Wednesday, November 23, 2011

Spielberg's latest take on war

There's the Steven Spielberg who makes cool fantasy movies - E.T., Close Encounters of the Third Kind and the Indiana Jones series. And there's the Steven Spielberg who has given us thought-provoking movies about World War II - Empire of the Sun, Saving Private Ryan and Schindler's List.

His knowledge of World War II is such that if you give him the circumstances, he can tell you what time a GI landed during the June 6, 1944, Normandy invasion. Yet he's never done a movie about World War I - until now.

In December, War Horse, based on the young-adult novel and Tony Award-winning play, comes to the screen, and if Spielberg is true to form, it should be up there with his other historical masterpieces.

"My dad fought in the Second World War, and all of my movies about war had been about that era," Spielberg said in a hotel suite in New York.

"Most of my period movies took place in the 30s and 40s: the Indiana Jones series and certainly my TV work on The Pacific and Band of Brothers. Yet World War I was a fascinating time. I wasn't an authority or even probably knew as much about it as the audience who hopefully will come to see War Horse. But I loved a lot about it quickly."

Spielberg decided to make War Horse after reading Michael Morpurgo's book and seeing the play adaptation by Nick Stafford in London's West End. The film tells the story of Joey - a horse raised in the English countryside, taken by the British army and sent into battle - and Albert, Joey's young owner, who struggles to find his beloved horse.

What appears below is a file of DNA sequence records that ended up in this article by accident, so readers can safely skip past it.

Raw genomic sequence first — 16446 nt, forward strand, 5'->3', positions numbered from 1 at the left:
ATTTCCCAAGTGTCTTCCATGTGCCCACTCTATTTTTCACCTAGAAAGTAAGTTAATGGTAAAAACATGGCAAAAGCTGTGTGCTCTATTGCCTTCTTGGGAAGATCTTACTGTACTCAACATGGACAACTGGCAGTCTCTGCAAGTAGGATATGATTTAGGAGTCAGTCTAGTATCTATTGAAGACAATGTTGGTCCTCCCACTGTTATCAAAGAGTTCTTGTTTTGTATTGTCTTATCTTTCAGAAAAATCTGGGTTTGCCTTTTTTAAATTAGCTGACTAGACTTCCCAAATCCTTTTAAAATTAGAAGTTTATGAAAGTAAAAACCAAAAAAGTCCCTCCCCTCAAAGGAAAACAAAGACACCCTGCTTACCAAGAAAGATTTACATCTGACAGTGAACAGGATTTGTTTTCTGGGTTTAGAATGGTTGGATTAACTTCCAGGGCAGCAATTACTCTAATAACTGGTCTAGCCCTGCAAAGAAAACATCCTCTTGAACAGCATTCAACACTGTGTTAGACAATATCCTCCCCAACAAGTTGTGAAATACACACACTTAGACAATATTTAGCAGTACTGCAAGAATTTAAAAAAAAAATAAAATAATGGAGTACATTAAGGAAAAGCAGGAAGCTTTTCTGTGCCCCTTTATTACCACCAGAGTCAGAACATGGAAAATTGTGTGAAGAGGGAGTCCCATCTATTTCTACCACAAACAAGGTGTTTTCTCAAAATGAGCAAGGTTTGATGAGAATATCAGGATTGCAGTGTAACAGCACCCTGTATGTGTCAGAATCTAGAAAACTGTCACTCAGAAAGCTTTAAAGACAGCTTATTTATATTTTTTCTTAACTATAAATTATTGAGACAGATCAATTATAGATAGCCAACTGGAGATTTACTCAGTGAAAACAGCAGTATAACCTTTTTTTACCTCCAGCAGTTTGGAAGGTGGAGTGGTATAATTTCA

"I was knowledgeable about what Hollywood had done about that war, but to introduce a horse and a boy searching for him in the middle of this maelstrom was the most compelling journey I took, to try to figure out how to tell both stories," Spielberg said.

The play brings Joey to life by using puppetry with such expertise that playgoers are able to imagine they are watching real, flesh-and-blood horses.

But that wouldn't work for celluloid.

"A movie can automatically do something a stage play can't, and that's use the close-up," Spielberg said.

"When you get to see into the eyes of a horse, and when you get to see into the eyes of a soldier, it's a whole different experience."

Hundreds of horses were used in the making of the movie.

"We also had a number of horses for Joey," Spielberg said.

"We started out with seven, but as it always turns out, there was just one horse that beamed the essence of Joey."

Spielberg puts his heart and soul into his movies, devouring his subject matter in extensive research and focusing on meticulous detail. For War Horse, filmed in various locations in England, he enlisted screenwriters Lee Hall (Billy Elliot) and Richard Curtis (Bridget Jones's Diary) and composer John Williams.

Before filming Spielberg read many books, including Barbara Tuchman's The Guns of August, about the prelude to the war, and gained access to the backrooms of the Imperial War Museum in London. He also mentions the film All Quiet on the Western Front - which helped him prepare for Saving Private Ryan - as influential.